It’s a sad fact of life that children experience grief. It is also a sad fact of life that there are few support resources available for kids who have lived through the death of a loved one, especially resources tailored to the unique needs of children of color.
This summer, in response to this care gap, Fairview Health Services expanded its Youth Grief Services program into north Minneapolis, with the intent of offering more conveniently located mental health services to the city’s African-American community. The program, which was funded by a Grief Reach grant from the New York Life Foundation through the National Alliance for Grieving Children, is also being supported by several north side nonprofits, including the Stairstep Foundation, His Works United and Shiloh Temple International Ministries.
Starting July 14, the free group has been meeting weekly at Shiloh Temple. Participants and their families gather for dinner, before breaking into discussion groups divided by age; parents and other caregivers meet separately from their children. The program will conclude Oct. 1 with a special daylong camp at Camp Iduhapi in Loretto.
Akmed Khalifa, Fairview Youth Grief Services camp coordinator, said that the program is an important first step in meeting a pressing need. Children in all communities face trauma and grief, he said, but until now there were few community-based options designed for children of color.
“It is such a needed program,” Khalifa said. The program’s reach has turned out to be broader than expected, he added: “We have a participant who is coming from Stacy, one from Apple Valley, one from White Bear Lake. There is nothing like it this summer in the metro area.”
Different ways of handling grief
Youth Grief Services’ north Minneapolis expansion comes at a time when many in the community are grappling with feelings of grief and anger over recent police shootings of African-American men combined with a rise in community-based gun violence.
Alfred Babington-Johnson, founder and CEO of Stairstep Foundation, said that his nonprofit is supporting the Fairview program with the caveat that it is intended to be part of an ongoing project, not a one-time response to highly publicized events.
“The community itself is existing in a context of trauma and cycles of violence, grief and revenge. Grief services intentionally made available in our community are important, but it is also important to see grief in the broader context. You must be careful that you aren’t pulling a scab off an old wound. What happens when the support sessions go away? We don’t want grief services to be seen as an isolated thing, but rather as part of a broader community response to loss.”
Traditionally, the African-American community has handled grief in a more private manner, Khalifa said.
“We don’t usually process grief like this. We have large extended families that come together when there is a loss. We’re not used to actually working in a program or process that brings out what we’re feeling in our bereavement and works to get us to a resolute stage.” But program participants are reporting that their participation in the Youth Grief Services program is helping ease their grieving process, he said: “People are telling me that they’re coming to the understanding that a program like this is a good thing,”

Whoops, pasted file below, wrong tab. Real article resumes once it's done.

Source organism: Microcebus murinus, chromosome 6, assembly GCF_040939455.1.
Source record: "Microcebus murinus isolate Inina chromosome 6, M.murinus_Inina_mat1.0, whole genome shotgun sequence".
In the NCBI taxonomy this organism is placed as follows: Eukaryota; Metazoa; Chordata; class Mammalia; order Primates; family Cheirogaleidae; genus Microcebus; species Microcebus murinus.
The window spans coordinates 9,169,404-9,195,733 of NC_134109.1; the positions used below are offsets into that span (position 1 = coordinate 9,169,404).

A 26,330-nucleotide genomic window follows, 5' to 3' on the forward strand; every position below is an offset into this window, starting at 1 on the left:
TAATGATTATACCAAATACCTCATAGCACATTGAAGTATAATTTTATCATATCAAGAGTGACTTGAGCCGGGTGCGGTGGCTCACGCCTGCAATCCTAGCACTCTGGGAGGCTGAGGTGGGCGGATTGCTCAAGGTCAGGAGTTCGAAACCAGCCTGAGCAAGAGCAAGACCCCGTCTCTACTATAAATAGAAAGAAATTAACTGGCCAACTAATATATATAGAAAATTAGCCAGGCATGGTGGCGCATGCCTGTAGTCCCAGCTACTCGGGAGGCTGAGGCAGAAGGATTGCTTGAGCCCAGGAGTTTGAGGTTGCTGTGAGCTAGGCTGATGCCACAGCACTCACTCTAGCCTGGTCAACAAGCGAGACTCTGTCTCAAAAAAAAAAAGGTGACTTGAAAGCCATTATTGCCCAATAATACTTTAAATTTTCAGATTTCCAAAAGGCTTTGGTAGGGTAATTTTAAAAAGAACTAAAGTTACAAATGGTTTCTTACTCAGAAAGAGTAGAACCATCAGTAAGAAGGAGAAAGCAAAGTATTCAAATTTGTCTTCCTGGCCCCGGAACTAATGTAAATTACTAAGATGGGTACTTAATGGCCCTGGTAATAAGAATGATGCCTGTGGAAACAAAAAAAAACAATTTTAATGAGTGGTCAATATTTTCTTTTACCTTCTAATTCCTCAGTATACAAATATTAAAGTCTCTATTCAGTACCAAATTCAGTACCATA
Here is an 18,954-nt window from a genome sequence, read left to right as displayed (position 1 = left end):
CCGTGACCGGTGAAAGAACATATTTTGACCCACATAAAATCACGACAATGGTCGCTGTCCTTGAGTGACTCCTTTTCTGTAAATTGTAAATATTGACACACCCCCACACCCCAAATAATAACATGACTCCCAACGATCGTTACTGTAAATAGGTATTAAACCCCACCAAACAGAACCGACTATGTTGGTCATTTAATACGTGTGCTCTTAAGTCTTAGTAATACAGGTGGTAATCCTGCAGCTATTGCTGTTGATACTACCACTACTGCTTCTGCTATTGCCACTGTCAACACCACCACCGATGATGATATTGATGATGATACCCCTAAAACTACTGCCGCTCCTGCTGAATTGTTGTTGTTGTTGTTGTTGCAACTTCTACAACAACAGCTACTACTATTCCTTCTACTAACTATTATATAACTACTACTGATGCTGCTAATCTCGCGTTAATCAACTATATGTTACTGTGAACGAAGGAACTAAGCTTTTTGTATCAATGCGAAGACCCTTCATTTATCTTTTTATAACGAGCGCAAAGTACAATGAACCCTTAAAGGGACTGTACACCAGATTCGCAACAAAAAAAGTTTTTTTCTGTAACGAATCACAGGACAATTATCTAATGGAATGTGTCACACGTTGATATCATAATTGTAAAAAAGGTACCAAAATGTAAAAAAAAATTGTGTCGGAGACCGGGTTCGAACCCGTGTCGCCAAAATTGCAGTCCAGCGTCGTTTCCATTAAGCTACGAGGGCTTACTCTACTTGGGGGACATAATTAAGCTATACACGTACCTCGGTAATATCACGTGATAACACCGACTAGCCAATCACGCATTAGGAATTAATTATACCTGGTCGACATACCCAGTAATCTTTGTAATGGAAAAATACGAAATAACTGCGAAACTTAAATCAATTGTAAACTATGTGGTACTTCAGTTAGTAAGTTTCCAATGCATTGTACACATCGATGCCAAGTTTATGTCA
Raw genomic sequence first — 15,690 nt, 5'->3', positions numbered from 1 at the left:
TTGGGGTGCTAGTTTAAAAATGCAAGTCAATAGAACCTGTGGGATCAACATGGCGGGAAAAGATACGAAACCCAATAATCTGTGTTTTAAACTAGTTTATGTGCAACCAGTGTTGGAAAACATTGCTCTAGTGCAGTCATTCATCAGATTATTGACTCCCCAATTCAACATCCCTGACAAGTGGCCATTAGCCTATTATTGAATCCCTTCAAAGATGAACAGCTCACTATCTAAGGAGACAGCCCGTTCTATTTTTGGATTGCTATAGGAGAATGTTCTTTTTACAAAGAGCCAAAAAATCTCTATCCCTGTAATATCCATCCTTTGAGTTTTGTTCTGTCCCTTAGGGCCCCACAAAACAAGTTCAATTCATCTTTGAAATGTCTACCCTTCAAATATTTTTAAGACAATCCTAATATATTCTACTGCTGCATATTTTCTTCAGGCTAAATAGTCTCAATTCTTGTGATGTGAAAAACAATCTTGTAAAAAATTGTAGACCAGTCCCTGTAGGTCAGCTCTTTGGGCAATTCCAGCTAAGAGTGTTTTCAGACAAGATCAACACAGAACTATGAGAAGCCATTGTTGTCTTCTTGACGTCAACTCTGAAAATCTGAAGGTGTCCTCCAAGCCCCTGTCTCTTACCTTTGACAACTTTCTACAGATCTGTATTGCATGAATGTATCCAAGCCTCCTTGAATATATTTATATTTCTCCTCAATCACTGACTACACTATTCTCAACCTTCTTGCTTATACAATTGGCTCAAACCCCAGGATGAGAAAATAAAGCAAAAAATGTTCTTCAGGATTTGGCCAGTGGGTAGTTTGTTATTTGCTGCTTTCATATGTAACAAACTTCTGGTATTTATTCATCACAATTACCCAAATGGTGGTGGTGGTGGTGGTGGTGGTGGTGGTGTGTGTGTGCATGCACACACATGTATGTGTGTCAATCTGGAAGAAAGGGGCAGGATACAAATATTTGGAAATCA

This is not the first time that grief programs for young people have been available in Minneapolis’ African-American community. Khalifa, who has worked as a community activist since he moved to the Twin Cities in the 1970s, has also been involved in a similar program on the other side of town.
“I was trained in this concept in south Minneapolis at Bethlehem Lutheran Church,” he said. “There were African-American kids involved in that program, too. But this is the first time this program has been expanded in to north Minneapolis. It’s a good thing for the community, and we’re hoping that it is here to stay.”
Babington-Johnson agrees. He said that Stairstep Foundation supported the Youth Grief Services program as part of a larger community wellness initiative that looks at the health of the city’s north side from a holistic perspective. It is important that Youth Grief Services is in it for the long haul.
“A program like this is crucially important now, but it is also critically important that it happen with a sense of a broader view,” Babington-Johnson said. “There will be a new group tomorrow and the day after that. This is just the beginning for us.”
Focus on children’s needs
Children participating in the Fairview program have lost loved ones in a variety of ways.
“There is death from illness, from accidents, gun violence, community violence,” Khalifa said. “Occasionally there might be a child who’s been abandoned by family members.”
Organizers make sure to honor each child’s unique experience, acknowledging that no loss is greater than another, and that each child’s story deserves to be heard and processed.